By B.N. Frank
Research has already proven that Virtual Reality (VR) causes balance issues, behavioral changes, cognitive problems, eye problems (soreness, vision changes), headaches, and more. Blue light exposure from all sources – including screens used in VR goggles – has also been equated with near-sightedness, macular degeneration and blindness.
This being said – I always feel like I’m in The Twilight Zone when I hear about healthcare professionals promoting the use of VR for any reason. But they are again, and this time it’s for caregivers.
From KSHB Kansas City:
CHICAGO, Ill. – November is Alzheimer Awareness Month. And with nearly six million Americans living with the disease, healthcare providers are looking for innovative ways to treat patients.
One pilot program is putting caregivers inside the mind of Alzheimer’s patients.
Using a virtual reality headset and console, Amelia Williams is immersing herself into the mind of a fictional dementia patient known as “Beatriz.”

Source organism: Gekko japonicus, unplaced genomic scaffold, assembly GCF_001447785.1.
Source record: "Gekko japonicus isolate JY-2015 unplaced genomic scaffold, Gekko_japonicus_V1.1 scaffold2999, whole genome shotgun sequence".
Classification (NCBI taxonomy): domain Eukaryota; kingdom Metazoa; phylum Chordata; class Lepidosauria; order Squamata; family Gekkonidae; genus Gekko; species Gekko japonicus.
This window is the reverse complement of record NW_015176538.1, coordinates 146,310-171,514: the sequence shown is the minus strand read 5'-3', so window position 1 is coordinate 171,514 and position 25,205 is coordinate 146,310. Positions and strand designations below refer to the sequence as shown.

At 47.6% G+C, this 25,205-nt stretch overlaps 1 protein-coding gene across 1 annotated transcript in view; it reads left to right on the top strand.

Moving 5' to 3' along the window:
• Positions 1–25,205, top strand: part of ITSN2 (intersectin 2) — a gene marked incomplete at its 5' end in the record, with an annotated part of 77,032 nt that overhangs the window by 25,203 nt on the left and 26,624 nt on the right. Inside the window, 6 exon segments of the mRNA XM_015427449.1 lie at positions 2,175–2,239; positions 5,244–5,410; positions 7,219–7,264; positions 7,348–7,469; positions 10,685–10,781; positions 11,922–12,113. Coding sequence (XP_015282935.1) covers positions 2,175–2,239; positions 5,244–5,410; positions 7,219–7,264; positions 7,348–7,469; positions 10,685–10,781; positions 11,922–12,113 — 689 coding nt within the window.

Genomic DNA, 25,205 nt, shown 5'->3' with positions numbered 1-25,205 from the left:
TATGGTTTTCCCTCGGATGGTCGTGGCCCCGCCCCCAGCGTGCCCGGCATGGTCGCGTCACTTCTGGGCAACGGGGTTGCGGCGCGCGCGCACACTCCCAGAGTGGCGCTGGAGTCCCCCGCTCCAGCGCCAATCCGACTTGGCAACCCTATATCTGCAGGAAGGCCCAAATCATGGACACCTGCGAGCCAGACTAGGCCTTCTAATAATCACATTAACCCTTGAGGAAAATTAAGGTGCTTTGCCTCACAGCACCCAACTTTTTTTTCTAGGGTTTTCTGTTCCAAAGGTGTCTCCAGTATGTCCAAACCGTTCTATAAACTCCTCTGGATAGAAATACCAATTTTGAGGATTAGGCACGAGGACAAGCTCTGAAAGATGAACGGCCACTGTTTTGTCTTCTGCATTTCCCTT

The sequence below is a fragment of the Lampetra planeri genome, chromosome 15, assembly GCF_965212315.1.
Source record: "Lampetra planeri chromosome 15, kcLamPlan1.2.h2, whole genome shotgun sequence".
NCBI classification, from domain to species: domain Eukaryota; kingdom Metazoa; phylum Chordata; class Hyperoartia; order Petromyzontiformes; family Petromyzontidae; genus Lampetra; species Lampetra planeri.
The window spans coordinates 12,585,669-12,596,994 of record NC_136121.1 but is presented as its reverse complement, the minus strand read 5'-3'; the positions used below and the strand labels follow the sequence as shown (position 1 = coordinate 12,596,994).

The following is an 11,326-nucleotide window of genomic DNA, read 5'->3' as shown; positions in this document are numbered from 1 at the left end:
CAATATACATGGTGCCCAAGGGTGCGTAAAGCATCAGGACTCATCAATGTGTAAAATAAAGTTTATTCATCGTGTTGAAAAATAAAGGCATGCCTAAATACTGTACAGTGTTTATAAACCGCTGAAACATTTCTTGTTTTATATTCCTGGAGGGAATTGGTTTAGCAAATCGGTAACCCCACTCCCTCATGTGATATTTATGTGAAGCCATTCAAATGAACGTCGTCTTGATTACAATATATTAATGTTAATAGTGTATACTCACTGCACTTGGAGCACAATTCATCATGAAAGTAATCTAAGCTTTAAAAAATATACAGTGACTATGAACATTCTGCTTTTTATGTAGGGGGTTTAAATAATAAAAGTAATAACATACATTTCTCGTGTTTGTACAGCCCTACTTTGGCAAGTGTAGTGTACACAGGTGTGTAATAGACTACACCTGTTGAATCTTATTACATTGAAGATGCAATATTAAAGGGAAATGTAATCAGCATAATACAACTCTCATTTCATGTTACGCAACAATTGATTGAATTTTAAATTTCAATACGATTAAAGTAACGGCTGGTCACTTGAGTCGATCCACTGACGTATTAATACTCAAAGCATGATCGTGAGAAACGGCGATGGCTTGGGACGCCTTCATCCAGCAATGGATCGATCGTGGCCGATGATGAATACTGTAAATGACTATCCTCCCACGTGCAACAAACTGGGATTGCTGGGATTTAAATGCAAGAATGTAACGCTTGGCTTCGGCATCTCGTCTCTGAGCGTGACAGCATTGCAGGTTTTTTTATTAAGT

Williams is a research coordinator at Rush University Medical Center .
“I didn’t expect it to be as disorienting as it was,” said Williams.
Hmmm. Maybe it was also disorienting because VR can cause balance issues.
Countless professional caregivers as well as family members have been able to learn how to care for and empathize with Alzheimer patients without using VR. Risking their own health to “walk a mile” in a fictional Alzheimer’s patients shoes shouldn’t suddenly be a requirement.
Activist Post reports regularly about risks associated with Virtual Reality and other unsafe technology. For more information, visit our archives.
Image credit: Pixabay
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